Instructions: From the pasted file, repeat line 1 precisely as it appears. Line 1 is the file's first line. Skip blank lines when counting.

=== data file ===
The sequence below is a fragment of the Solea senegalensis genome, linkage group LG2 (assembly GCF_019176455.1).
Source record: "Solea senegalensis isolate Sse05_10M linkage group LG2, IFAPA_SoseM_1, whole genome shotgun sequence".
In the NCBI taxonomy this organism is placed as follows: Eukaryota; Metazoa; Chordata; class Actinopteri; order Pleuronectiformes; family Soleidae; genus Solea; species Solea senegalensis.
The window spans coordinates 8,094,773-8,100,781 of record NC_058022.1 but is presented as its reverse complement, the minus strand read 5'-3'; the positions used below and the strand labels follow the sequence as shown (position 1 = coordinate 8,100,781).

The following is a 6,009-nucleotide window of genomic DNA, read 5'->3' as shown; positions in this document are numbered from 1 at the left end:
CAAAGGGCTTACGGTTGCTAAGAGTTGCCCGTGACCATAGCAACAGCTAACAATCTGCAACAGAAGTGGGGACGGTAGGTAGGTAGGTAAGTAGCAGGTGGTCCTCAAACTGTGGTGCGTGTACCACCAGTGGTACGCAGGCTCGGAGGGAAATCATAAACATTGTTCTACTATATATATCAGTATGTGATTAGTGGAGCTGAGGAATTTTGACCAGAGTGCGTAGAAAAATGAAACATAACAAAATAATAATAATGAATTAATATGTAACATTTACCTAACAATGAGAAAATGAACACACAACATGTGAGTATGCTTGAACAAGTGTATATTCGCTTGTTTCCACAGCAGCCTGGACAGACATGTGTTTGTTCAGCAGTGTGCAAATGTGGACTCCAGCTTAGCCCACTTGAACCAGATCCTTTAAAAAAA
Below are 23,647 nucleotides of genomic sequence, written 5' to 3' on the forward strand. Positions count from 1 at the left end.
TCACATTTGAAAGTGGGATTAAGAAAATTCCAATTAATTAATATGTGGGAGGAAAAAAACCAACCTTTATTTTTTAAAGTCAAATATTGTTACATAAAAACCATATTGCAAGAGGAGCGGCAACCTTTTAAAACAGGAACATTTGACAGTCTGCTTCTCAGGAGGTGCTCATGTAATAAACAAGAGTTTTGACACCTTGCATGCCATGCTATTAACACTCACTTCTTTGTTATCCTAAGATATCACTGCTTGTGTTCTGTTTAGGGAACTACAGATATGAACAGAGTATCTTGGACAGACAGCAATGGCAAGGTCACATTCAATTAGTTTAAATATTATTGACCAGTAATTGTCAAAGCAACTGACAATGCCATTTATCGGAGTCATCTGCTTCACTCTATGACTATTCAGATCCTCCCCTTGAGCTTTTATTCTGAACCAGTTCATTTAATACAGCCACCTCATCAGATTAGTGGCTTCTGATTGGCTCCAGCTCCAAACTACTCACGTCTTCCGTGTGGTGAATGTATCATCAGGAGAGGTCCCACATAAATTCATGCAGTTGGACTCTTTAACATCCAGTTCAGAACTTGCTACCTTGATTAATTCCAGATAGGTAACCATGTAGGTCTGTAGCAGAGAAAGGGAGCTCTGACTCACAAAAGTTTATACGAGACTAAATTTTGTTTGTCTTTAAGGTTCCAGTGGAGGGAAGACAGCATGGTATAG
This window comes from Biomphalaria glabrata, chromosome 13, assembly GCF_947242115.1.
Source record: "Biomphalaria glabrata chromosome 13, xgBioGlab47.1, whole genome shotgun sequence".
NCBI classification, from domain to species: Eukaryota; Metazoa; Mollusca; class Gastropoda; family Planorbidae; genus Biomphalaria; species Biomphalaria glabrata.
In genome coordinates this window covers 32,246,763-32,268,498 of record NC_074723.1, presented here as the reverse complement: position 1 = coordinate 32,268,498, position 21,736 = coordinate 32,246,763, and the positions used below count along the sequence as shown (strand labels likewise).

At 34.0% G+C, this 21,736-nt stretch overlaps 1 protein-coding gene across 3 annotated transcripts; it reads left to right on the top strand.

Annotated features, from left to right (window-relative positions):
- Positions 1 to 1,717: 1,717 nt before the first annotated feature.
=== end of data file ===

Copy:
The sequence below is a fragment of the Solea senegalensis genome, linkage group LG2 (assembly GCF_019176455.1).